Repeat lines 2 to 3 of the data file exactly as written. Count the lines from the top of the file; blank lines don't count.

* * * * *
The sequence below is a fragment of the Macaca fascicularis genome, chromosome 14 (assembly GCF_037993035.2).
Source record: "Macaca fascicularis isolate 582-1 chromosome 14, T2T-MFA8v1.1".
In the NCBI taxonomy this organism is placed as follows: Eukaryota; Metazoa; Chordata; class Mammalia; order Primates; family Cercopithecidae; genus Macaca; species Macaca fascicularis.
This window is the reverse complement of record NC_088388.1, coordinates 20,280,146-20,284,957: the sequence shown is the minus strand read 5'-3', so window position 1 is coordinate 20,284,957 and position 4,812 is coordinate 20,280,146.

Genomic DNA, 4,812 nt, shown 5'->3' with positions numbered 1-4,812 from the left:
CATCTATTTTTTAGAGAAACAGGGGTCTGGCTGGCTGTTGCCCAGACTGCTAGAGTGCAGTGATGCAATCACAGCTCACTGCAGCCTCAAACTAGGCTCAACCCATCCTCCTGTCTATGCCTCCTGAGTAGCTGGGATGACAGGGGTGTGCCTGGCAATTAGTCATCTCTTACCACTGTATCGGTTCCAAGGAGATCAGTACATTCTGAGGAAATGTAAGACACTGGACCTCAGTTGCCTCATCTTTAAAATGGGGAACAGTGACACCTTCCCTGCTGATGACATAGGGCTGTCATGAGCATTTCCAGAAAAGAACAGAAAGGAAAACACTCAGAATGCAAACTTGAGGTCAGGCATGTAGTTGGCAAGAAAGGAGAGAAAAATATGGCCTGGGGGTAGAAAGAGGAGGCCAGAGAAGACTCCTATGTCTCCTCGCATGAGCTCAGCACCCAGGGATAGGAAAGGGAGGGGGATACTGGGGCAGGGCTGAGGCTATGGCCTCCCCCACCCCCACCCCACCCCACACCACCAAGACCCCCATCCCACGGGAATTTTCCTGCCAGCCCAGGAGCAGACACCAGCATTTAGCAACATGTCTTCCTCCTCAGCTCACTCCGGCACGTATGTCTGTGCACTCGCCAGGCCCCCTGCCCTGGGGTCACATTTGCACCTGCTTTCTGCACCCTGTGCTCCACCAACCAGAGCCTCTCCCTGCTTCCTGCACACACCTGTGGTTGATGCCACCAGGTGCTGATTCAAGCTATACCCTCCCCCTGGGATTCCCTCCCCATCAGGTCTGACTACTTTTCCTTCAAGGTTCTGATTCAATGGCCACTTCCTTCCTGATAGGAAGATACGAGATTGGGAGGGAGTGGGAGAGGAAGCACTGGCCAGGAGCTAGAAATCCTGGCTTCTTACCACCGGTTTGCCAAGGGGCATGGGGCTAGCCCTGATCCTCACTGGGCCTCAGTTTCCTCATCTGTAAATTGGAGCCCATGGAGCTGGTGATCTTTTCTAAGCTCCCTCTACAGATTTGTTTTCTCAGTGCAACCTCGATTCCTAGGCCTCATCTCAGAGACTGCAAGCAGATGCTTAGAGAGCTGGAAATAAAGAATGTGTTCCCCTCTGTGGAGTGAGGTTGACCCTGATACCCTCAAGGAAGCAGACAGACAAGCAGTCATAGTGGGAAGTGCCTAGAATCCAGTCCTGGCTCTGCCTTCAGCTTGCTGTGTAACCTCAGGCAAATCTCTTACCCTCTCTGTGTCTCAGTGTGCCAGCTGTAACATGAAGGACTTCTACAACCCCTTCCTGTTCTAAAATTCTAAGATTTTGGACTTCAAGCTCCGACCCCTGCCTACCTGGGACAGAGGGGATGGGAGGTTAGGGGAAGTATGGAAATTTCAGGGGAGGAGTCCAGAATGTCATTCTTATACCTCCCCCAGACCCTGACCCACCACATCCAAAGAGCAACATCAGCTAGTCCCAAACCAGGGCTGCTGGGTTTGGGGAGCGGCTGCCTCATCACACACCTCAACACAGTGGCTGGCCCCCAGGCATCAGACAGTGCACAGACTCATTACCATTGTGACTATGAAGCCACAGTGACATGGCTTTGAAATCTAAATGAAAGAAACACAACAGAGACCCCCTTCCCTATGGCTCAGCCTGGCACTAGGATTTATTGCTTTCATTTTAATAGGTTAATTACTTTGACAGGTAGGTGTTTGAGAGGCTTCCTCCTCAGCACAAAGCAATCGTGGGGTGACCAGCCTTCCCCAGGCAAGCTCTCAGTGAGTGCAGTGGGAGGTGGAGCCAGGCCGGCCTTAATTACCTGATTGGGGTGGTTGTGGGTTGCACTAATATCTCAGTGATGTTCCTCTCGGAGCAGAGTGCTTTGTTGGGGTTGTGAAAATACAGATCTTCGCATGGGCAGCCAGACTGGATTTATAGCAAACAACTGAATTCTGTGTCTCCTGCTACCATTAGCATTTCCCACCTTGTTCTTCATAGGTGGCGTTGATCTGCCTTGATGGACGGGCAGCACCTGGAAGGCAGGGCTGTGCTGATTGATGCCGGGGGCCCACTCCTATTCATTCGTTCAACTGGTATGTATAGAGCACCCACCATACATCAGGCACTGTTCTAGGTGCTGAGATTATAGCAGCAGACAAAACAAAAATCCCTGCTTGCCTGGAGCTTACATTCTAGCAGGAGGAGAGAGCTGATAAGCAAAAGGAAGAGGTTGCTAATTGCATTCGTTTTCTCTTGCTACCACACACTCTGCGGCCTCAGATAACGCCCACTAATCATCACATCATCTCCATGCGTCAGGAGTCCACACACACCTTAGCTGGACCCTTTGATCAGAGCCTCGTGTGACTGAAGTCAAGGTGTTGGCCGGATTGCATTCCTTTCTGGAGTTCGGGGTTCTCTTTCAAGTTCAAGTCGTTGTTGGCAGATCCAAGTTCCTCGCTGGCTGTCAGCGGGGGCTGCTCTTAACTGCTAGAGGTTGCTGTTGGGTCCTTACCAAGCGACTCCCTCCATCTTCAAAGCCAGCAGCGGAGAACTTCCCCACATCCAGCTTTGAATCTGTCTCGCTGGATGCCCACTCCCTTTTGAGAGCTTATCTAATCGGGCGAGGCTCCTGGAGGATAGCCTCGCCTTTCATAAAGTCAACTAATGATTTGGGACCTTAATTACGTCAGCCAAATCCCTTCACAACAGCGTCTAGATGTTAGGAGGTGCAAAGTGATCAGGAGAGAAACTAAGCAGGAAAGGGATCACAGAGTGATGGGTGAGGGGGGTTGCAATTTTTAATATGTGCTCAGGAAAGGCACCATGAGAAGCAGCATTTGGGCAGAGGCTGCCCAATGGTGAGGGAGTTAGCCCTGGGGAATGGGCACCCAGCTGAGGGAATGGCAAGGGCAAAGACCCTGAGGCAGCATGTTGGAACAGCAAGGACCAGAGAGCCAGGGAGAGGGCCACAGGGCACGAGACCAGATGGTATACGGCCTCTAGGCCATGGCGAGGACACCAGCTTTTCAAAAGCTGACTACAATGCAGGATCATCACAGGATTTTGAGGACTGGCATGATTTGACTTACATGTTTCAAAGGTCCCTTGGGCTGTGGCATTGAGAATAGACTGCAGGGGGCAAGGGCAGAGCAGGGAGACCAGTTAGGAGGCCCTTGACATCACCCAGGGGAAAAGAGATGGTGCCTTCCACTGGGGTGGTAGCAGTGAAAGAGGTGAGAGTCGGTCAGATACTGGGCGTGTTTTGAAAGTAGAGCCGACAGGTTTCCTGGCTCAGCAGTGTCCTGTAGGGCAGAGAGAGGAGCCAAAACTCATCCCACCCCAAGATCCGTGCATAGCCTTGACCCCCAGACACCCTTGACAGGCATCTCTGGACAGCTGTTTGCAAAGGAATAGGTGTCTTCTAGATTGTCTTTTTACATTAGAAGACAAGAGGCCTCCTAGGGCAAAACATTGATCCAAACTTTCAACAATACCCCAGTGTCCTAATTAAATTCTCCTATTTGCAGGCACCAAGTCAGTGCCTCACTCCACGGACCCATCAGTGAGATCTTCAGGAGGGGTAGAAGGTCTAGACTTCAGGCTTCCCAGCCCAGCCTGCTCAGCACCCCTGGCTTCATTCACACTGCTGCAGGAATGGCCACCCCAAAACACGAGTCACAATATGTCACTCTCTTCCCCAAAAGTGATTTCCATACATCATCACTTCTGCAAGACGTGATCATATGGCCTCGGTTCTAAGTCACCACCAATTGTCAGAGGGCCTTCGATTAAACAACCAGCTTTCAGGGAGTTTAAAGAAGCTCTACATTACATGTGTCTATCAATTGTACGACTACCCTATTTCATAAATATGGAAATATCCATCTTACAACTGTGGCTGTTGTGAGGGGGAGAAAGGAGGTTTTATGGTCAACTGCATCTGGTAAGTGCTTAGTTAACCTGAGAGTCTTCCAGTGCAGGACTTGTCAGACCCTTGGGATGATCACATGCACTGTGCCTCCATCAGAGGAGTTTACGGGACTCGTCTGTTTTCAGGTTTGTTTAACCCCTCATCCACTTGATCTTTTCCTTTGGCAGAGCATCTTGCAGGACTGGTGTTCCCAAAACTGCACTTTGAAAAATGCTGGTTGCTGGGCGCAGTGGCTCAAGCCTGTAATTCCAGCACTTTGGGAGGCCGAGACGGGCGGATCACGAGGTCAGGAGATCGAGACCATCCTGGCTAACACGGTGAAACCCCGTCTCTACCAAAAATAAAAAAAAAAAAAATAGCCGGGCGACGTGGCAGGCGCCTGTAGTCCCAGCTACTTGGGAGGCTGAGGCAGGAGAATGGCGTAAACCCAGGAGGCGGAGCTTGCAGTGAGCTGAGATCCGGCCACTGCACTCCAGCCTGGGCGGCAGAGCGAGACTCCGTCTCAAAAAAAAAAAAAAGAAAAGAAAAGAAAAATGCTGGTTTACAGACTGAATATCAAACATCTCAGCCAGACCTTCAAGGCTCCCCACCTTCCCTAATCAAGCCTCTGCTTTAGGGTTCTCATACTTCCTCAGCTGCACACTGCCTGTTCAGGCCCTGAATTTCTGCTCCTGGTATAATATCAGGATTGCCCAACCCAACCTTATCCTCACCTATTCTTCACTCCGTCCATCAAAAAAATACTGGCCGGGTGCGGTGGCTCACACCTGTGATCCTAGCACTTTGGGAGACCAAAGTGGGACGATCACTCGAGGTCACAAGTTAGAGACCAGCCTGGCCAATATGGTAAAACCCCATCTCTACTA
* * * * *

Source record: "Macaca fascicularis isolate 582-1 chromosome 14, T2T-MFA8v1.1".
In the NCBI taxonomy this organism is placed as follows: Eukaryota; Metazoa; Chordata; class Mammalia; order Primates; family Cercopithecidae; genus Macaca; species Macaca fascicularis.